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I make projects which help developers to build awesome things. I solve problems related to online businesses at Hell Yeah. I adore travelling around the world and making great products.

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Chokidar 3: How to save 32TB of traffic every week with one NPM package

Chokidar is a fast open-source file watcher for node.js. You give it a bunch of files, it watches them for changes and notifies you every time an old file is edited; or a new file is created.

I’ve created it in 2012, to mitigate differences between node file watching APIs such as fs.watch and fs.watchFile. In 2013, we’ve found a great way to improve MacOS experience by adding FSEvents support.

Since then, the package gained huge popularity. Build tools and all sorts of apps added Chokidar as their dependency. One of the most prominent examples of this is Microsoft Visual Studio Code, a cross-platform source code editor.

Goals for v3: improve performance & UX

Chokidar 1 supported any node starting from 0.8. For version 3, we’ve decided to bump the requirement to node 8.x, which allowed to simplify architecture a lot. 8.x is the oldest node supported by node-core today, so this makes sense.

The main goal with v3 was to improve CPU + RAM usage and to reduce the number of dependencies.

  1. Switching node-fsevents to N-API, a new API for building native addons. In v2, we’ve been using node-gyp, which is buggy, sloppy, and produced useless errors while compiling.
  2. Rewriting readdirp — another module of ours — to a stream API. Allowed to reduce memory consumption by a factor of 5 in some cases. By the way, Node 10+ allows using brand new for-await syntax for streams — totally great developer UX.
  3. To handle globs, we’ve rewritten picomatch and braces to use its own parsers instead of 3-rd party dep. This allowed to drop dependency count significantly.
  4. For the remaining dependencies, we’ve walked through every package and removed all non-essential code from their NPM bundles. Which included tests, various fixtures. package.json#files field helped to accomplish this — you simply specify files which need to be included there.

Every dependency is a potential security vulnerability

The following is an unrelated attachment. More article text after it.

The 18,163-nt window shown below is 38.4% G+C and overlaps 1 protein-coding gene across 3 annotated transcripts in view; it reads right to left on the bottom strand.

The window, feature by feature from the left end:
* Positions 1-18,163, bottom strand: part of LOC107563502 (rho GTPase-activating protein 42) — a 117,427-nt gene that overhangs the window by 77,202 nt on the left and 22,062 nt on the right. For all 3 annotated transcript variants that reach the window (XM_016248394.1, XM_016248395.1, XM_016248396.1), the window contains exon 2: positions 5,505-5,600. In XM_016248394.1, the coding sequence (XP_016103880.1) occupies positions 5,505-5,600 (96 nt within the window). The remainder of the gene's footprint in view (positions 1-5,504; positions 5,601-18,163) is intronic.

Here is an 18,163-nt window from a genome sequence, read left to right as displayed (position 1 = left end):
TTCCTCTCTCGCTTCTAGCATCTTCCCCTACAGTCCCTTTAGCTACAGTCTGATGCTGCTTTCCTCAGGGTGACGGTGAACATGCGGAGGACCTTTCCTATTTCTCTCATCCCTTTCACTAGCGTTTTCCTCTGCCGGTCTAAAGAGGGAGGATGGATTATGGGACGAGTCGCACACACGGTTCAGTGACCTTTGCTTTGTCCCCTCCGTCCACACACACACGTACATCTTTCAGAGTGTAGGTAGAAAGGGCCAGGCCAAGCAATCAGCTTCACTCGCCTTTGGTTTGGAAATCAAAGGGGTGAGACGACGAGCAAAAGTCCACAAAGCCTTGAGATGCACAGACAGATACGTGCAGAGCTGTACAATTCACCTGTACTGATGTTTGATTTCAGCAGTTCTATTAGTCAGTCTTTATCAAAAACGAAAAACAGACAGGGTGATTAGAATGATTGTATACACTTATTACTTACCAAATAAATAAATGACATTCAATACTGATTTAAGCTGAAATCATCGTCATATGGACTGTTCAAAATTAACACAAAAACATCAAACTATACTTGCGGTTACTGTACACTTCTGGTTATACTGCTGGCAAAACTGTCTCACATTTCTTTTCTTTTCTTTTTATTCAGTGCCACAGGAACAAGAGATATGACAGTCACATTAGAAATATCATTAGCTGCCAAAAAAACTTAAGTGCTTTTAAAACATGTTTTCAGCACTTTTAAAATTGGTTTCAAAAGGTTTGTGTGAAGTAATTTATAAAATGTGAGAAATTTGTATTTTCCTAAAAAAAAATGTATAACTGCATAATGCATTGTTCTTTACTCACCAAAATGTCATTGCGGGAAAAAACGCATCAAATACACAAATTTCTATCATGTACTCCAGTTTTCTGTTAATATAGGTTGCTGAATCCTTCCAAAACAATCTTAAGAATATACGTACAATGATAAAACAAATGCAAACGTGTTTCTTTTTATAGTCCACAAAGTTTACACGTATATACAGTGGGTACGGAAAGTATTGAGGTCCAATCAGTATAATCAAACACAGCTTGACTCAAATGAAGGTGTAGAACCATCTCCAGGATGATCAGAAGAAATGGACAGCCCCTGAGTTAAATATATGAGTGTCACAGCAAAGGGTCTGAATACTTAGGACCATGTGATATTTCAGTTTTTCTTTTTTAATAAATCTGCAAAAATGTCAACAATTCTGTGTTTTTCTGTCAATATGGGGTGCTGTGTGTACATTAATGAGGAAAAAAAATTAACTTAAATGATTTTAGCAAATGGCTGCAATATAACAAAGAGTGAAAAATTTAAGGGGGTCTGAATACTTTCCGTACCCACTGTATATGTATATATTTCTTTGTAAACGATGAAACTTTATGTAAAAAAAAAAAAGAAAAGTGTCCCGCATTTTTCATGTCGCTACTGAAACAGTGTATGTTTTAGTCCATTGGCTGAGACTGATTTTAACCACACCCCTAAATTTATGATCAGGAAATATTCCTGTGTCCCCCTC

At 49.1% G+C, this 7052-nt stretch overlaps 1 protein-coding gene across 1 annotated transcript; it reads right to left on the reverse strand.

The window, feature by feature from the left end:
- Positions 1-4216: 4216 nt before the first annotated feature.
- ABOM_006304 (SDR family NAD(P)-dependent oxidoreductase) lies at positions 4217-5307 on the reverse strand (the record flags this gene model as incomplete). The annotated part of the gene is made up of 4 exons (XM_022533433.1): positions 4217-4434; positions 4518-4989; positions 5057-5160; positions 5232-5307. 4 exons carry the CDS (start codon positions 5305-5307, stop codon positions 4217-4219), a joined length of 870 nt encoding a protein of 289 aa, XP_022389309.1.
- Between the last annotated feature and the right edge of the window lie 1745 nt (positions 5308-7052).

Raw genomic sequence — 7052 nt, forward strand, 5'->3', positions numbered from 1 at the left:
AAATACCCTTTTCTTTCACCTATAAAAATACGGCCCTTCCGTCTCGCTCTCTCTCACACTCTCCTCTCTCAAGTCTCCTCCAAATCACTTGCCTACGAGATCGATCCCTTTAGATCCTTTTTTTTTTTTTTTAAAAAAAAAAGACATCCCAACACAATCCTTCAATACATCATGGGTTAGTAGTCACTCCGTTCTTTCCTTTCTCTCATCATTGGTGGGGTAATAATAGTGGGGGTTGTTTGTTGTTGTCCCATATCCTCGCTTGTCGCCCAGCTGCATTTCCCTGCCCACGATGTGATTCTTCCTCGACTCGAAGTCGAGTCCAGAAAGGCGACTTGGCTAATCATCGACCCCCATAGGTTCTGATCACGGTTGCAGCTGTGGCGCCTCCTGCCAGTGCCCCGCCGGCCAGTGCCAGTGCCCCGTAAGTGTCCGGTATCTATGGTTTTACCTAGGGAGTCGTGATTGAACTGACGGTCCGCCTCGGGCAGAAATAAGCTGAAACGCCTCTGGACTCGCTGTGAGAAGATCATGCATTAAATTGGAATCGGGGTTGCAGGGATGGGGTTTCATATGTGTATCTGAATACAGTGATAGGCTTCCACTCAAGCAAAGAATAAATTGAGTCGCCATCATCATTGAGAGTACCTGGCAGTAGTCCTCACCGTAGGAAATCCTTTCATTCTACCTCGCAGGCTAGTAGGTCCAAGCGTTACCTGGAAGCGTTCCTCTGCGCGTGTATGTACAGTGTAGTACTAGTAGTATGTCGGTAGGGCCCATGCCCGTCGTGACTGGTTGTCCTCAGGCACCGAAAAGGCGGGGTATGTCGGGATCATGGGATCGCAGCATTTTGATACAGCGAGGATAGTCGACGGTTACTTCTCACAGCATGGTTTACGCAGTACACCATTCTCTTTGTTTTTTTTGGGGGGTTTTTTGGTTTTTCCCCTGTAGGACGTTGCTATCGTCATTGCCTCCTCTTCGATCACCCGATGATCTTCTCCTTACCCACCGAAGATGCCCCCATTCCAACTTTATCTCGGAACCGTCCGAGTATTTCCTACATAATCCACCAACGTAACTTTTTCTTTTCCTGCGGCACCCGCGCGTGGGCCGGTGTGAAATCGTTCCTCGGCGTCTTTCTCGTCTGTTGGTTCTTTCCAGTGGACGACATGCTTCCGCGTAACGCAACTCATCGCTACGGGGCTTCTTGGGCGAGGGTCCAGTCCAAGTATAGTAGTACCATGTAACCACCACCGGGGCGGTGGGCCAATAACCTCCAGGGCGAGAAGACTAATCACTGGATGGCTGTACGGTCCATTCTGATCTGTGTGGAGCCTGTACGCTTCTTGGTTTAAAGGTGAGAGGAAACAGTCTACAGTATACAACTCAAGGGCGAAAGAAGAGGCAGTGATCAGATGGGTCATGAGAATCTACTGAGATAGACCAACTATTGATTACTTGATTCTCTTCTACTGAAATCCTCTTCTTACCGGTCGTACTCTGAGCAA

There is a sad trend in JS community to create packages that consume lots of dependencies. Django, a huge web-framework written in Python, uses only three deps right now. As a comparison, nest.js uses 41 dependency!

I want to emphasize that every dependency is a potential security vulnerability. Consider three cases:

  1. Reputable developer giving project rights to a rogue developer in a good faith (happened before).
  2. Reputable developer getting hacked and having a bad package published.
  3. Rogue developer creating new project, waiting for it to become popular and pushing a bad version after that (happened before).

With Chokidar 3, we were able to cut down a number of dependencies from 201 to just 15! All dependencies which are maintained by folks that are not affiliated with chokidar have been removed.

To mitigate issue #2, Chokidar is also doing code signing right now. We’re using PGP keys to sign important commits & git tags.

Numbers

Let’s compare npm install on a clean machine for v2 and v3:

Chokidar v2:

  • Installation time: 7.753 sec
  • Consumes 3.195mb of traffic (3.03mb down, 165kb up) and makes 46 network connections
  • Creates 201 packages from 130 contributors and audits 2113 packages
  • node_modules file count: 1,251 (484 *.js)
  • node_modules size: 8.3Mb

Chokidar v3:

  • Installation time: 1.575 sec (4.9x faster)
  • Consumes 352Kb of traffic (9x less) (329kb down, 23kb up) and makes 16 network connections
  • Creates 15 packages (13x less) from 20 contributors and audits 19 packages
  • node_modules file count: 79 (26 *.js) (15.8x less)
  • node_modules size: 496Kb (16.7x less)

In an ideal case, if every machine would have its caches clean, and NPM cleans them from time to time, using v3 would save us:

downloads = 11707948
per_pkg_bytes = 3350200 - 360448
terabyte = 1024 ** 4
round(downloads * per_pkg_bytes / terabyte, 2)
# => 31.84

32 Tb (245 bytes) of traffic is now going to be potentially saved every week!

In the end

It would be great if more software reduced its resource usage. We could improve user experience to so many people.

I look at you, a 103Mb iOS application.

At you, a web app with 950 NPM dependencies.

At you, an electron app with 1.2Gb RAM usage at startup.

And of course at you, a web page with 15 ad trackers.

Let’s work together on making our software swift, small & secure!

Thanks to Philipp Dunkel, Jon Schlinkert and everyone else involved in releasing v3 out.

My next step is to create a set of highly auditable 0-dep cryptographic libraries for JS. I call it noble-crypto and the first packages are already out! Check it: noble-ed25519 & noble-secp256k1.